A year after the U.S. Department of Labor trumpeted a survey marking the twentieth anniversary of the Family and Medical Leave Act, its statistics still fly in the face of reality — particularly from the perspective of those responsible for ensuring employers are in compliance. Surveys and experience show that management of FMLA leave still presents very significant challenges, says A. Kevin Troutman of Fisher & Phillips LLP.
A New York Supreme Court judge denied New York City's bid to compel the United Federation of Teachers to appoint more arbitrators to hear disciplinary actions against teachers, saying its lawsuit seeks the same relief sought in the motion, according to documents filed Thursday.
New York attorney general Eric T. Schneiderman has reached agreements with four of the largest background check agencies in the U.S., under which they agreed to follow New York laws that make it illegal to automatically disqualify job applicants based solely on criminal history, Schneiderman announced Thursday.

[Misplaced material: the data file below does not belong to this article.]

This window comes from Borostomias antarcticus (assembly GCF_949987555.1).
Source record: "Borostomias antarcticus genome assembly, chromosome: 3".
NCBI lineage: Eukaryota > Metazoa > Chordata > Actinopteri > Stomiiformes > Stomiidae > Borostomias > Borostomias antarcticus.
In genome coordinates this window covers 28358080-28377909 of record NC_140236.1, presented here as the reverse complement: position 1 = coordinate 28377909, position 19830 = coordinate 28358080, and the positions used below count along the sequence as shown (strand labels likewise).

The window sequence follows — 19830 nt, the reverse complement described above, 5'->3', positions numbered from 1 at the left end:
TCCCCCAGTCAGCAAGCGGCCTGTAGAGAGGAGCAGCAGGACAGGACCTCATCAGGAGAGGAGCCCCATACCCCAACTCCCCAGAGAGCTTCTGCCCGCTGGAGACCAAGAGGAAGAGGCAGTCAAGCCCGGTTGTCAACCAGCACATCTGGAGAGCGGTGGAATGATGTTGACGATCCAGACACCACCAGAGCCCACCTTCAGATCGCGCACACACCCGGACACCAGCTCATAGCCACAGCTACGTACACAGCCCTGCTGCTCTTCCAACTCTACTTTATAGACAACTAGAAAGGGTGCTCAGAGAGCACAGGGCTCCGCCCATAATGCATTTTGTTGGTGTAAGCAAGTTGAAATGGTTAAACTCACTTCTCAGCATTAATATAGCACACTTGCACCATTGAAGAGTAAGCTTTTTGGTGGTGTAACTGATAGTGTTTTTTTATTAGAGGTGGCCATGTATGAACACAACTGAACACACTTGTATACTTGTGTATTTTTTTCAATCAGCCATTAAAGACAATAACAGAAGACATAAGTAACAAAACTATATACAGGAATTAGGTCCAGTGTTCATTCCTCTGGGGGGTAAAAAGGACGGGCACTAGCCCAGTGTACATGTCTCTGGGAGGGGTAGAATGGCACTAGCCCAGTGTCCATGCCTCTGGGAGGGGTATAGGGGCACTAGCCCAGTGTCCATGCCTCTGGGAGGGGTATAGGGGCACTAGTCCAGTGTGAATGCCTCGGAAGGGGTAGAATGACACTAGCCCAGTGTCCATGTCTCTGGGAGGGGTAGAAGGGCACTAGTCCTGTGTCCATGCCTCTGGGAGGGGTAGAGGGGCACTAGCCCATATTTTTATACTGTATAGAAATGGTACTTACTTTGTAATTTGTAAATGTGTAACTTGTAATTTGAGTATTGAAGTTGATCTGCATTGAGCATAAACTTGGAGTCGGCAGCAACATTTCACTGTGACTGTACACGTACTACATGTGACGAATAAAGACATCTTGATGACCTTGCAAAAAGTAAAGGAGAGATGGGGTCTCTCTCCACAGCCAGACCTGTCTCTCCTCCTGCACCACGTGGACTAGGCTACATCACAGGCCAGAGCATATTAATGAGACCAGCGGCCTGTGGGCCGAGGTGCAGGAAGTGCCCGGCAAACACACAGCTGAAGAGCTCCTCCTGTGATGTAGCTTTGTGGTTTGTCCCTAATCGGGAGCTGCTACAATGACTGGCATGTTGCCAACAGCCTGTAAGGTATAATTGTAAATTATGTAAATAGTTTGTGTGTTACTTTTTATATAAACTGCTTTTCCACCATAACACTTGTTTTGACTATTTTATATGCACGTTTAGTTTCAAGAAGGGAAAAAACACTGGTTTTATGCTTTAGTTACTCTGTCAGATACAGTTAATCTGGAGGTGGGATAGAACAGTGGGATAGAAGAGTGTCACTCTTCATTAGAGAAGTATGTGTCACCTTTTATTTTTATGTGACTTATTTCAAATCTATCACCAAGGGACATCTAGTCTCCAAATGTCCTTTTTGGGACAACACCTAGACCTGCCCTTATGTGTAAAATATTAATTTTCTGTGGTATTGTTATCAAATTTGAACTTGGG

The Ninth Circuit on Thursday sent a wage-and-hour suit brought by Chase Investment Services Corp. employees under California’s Private Attorney General Act back to state court, upending a district court ruling in a precedent-setting decision that splits the California suits from federal class actions.
New legislation was introduced in both the House and Senate on Thursday that is intended to fight workplace harassment by giving workers back certain legal recourse that had been taken away after a June 2013 U.S. Supreme Court decision.
President Barack Obama directed the U.S. Department of Labor on Thursday to update regulations defining the scope of federal overtime pay protections, conceding that the changes won't please everyone but vowing to get input from both workers and businesses as the rules are revamped.